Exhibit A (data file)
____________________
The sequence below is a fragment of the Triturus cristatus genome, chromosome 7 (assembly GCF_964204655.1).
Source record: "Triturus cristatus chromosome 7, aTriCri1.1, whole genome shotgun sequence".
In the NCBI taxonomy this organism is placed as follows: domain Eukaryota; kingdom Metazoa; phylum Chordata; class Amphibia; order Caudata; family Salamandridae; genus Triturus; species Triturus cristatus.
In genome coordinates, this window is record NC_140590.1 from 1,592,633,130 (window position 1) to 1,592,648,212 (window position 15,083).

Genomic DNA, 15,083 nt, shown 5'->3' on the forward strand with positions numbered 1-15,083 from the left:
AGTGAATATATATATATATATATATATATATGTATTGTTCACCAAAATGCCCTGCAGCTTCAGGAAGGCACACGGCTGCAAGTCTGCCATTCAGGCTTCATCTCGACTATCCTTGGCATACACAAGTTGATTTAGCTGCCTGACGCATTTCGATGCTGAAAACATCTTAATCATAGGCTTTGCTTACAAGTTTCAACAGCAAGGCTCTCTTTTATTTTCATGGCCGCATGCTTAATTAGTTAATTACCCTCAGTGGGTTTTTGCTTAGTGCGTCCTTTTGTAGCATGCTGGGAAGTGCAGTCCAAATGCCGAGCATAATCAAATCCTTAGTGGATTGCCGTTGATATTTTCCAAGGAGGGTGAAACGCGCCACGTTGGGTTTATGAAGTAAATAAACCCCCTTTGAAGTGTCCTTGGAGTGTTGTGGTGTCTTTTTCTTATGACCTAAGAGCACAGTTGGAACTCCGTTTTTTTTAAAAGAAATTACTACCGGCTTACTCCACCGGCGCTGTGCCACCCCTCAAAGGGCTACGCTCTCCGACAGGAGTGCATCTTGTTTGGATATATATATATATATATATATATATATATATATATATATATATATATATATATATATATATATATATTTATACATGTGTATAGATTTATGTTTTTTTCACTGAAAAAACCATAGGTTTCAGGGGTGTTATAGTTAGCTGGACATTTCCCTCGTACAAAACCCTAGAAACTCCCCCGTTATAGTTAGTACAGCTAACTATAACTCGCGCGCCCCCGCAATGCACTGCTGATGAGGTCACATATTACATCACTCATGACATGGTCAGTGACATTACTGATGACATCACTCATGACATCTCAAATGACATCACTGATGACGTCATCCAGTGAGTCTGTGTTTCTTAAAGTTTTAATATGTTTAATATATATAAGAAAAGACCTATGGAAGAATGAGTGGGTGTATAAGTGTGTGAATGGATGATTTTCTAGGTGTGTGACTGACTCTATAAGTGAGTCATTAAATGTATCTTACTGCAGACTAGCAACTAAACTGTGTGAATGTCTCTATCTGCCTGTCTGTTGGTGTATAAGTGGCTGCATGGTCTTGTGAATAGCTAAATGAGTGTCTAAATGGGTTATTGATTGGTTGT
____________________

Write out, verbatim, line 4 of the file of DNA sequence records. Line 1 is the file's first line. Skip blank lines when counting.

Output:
In genome coordinates, this window is record NC_140590.1 from 1,592,633,130 (window position 1) to 1,592,648,212 (window position 15,083).